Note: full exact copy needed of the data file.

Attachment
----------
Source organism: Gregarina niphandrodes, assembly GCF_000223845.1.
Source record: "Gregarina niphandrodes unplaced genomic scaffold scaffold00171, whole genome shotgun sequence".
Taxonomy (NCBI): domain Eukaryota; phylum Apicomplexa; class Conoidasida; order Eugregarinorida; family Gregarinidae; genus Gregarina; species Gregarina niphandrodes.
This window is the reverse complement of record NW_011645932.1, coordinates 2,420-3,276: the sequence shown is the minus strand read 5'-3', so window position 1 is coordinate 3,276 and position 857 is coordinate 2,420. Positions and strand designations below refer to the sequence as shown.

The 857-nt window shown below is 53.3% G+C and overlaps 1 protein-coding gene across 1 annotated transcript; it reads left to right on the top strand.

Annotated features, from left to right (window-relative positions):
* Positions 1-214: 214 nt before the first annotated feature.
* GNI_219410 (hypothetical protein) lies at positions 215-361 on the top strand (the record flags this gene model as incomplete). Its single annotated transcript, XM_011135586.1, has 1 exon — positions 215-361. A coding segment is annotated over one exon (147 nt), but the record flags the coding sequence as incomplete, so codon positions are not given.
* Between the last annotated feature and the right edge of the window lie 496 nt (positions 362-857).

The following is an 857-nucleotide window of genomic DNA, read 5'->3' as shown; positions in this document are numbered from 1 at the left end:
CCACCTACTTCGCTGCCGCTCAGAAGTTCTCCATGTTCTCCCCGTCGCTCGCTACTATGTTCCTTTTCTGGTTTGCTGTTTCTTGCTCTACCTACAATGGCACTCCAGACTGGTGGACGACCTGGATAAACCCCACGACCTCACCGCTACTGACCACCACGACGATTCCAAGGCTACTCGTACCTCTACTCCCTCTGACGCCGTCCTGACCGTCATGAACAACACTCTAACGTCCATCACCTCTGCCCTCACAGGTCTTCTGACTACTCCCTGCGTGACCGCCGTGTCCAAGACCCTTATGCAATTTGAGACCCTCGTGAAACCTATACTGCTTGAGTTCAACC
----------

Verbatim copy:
Source organism: Gregarina niphandrodes, assembly GCF_000223845.1.
Source record: "Gregarina niphandrodes unplaced genomic scaffold scaffold00171, whole genome shotgun sequence".
Taxonomy (NCBI): domain Eukaryota; phylum Apicomplexa; class Conoidasida; order Eugregarinorida; family Gregarinidae; genus Gregarina; species Gregarina niphandrodes.
This window is the reverse complement of record NW_011645932.1, coordinates 2,420-3,276: the sequence shown is the minus strand read 5'-3', so window position 1 is coordinate 3,276 and position 857 is coordinate 2,420. Positions and strand designations below refer to the sequence as shown.

The 857-nt window shown below is 53.3% G+C and overlaps 1 protein-coding gene across 1 annotated transcript; it reads left to right on the top strand.

Annotated features, from left to right (window-relative positions):
* Positions 1-214: 214 nt before the first annotated feature.
* GNI_219410 (hypothetical protein) lies at positions 215-361 on the top strand (the record flags this gene model as incomplete). Its single annotated transcript, XM_011135586.1, has 1 exon — positions 215-361. A coding segment is annotated over one exon (147 nt), but the record flags the coding sequence as incomplete, so codon positions are not given.
* Between the last annotated feature and the right edge of the window lie 496 nt (positions 362-857).

The following is an 857-nucleotide window of genomic DNA, read 5'->3' as shown; positions in this document are numbered from 1 at the left end:
CCACCTACTTCGCTGCCGCTCAGAAGTTCTCCATGTTCTCCCCGTCGCTCGCTACTATGTTCCTTTTCTGGTTTGCTGTTTCTTGCTCTACCTACAATGGCACTCCAGACTGGTGGACGACCTGGATAAACCCCACGACCTCACCGCTACTGACCACCACGACGATTCCAAGGCTACTCGTACCTCTACTCCCTCTGACGCCGTCCTGACCGTCATGAACAACACTCTAACGTCCATCACCTCTGCCCTCACAGGTCTTCTGACTACTCCCTGCGTGACCGCCGTGTCCAAGACCCTTATGCAATTTGAGACCCTCGTGAAACCTATACTGCTTGAGTTCAACC